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A historical look back at the history of the Bark Grill

BeeLines

May 16, 2012
By Marybelle Beigh - Westfield Historian (westfieldhistorian@fairpoint.net) , Westfield Republican / Mayville Sentinel News

Part 3

Three other sources have provided more documented historical information about the property and owners of the Bark Grill, even prior to its existence - old maps, old directories, and title searches of deeds.

A search of old Westfield, Chautauqua County, and Sanborn maps of Westfield, from 1833 to 1951, locates the "triangle" of land between East and West Pearl Streets, some showing property owner names and some also showing buildings such as dwellings and businesses.

Article Photos

Submitted maps
A variety of maps show the evolution of what is now the Bark Grill restaurant. A deed map showing the property designated as 'A.'

Quagliana also loaned a title search of the Bark Grill property starting with the Holland Land Company in 1821, and continuing through 2007, when she purchased the Bark Grill from Blanchard.

A copy of "A Complete Directory of the Village of Westfield, New York, January, 1915," donated to the Patterson Library by Don Briggs several years ago, provides names, addresses, and occupations of nearly everyone living in the village at that time.

From the title search information, dates and names of owners of The Bark Grill have been verified. Some of the dated old maps also confirm a number of these names during the correct years. For examples, according to the title search, in June 1821, Benjamin Evans purchased the property in question (and more) from the Holland Land Company, but deeded it to James McClurg just six months later, December 1821. Exactly 30 years after this, December 1851, James McClurg deeded the property (and more) to Watson S Hinckley.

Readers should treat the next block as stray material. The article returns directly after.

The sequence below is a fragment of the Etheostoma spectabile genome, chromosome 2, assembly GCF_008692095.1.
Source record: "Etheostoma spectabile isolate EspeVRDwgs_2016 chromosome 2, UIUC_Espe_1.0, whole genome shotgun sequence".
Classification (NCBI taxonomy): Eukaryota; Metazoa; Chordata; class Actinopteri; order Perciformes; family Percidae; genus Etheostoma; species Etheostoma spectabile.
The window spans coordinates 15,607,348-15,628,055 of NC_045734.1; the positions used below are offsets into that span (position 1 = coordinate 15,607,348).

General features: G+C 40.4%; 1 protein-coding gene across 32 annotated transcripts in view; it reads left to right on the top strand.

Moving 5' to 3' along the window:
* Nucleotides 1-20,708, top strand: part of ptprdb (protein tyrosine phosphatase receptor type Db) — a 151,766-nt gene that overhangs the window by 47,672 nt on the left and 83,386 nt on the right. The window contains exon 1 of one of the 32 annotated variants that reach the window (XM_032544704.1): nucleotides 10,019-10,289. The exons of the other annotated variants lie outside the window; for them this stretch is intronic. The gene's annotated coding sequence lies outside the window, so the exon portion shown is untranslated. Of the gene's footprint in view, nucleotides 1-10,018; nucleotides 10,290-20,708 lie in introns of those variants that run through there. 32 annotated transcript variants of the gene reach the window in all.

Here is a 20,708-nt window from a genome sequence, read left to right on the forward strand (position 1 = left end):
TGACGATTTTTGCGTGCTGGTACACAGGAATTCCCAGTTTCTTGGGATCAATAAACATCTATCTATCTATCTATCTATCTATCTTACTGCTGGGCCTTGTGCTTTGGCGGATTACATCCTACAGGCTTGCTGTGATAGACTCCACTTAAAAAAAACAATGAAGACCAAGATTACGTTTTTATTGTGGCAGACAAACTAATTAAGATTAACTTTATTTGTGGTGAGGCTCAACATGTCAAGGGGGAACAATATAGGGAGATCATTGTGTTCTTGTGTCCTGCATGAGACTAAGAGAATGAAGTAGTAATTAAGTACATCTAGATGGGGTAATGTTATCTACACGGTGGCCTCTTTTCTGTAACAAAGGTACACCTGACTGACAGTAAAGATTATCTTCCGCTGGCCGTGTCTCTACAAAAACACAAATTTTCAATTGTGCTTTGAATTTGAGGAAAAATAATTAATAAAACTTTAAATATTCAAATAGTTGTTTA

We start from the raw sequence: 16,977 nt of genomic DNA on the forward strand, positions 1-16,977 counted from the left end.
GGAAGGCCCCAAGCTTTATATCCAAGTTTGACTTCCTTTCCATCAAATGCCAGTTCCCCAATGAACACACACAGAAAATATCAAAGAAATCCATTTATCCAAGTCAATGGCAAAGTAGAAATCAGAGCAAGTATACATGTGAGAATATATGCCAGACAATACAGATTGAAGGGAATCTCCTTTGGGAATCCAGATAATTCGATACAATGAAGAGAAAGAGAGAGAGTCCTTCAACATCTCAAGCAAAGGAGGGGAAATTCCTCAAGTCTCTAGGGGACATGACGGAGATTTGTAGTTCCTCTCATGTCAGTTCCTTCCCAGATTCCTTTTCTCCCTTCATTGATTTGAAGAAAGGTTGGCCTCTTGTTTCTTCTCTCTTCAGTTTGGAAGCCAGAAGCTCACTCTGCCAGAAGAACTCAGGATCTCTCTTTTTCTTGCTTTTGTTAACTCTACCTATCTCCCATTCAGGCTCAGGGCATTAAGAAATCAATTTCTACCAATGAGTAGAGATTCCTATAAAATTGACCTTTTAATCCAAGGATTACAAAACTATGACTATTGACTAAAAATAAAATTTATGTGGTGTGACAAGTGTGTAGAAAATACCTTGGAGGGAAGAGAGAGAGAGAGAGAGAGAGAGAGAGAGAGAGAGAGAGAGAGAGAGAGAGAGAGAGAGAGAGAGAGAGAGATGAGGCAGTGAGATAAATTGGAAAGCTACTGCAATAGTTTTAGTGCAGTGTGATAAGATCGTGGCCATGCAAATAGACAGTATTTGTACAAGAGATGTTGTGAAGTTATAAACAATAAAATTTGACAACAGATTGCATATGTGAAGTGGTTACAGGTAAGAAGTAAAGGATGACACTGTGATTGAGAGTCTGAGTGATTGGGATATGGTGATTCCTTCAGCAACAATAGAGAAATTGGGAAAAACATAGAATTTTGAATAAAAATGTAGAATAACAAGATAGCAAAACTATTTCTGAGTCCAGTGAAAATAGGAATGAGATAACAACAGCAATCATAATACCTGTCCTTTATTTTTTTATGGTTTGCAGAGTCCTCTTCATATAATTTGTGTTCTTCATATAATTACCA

Fact Box

Marybelle Beigh is the Public Historian for the Town and Village of Westfield. Her office is located at 3 East Main Street in Westfield, N.Y, 14787 - inside Parkview Ice Cream Parlor. Her scheduled office hours are Monday through Friday 9 to 11 a.m.; other hours by appointment.

Beigh can be reached at westfieldhistorian@fairpoint.net or by calling 326-2457 (office), 326-6171 (home) or 397-9254 (cell).

A copy of a "Map of Part of Lot 17, in the Village of Westfield, Made for James McClurgh, by Hiram C. Haight, Dated 1833" confirms McClurg's interest. According to a printed note from1943 when the map was copied and presented to the Patterson Library, the original final "3" was partially obliterated, so (1833) was added after the original map title's date.

Another old copied and donated map of the area from the early NY Central RR tracks and English Street to Jefferson Street, and from North Portage Street to Cass Lane, is titled, "HINCKLEY & McCLURG'S SUBDIVISION OF LOTS IN WESTFIELD NOV 1, 1856," which confirms the McClurg's and Hinckley's connection to the parcel of land now containing the Bark Grill. The Sanborn Map of 1912 shows a grocery store in the building at 14 East Pearl Street, but the 1912 building is only a portion of the structure that now exists as the Bark Grill.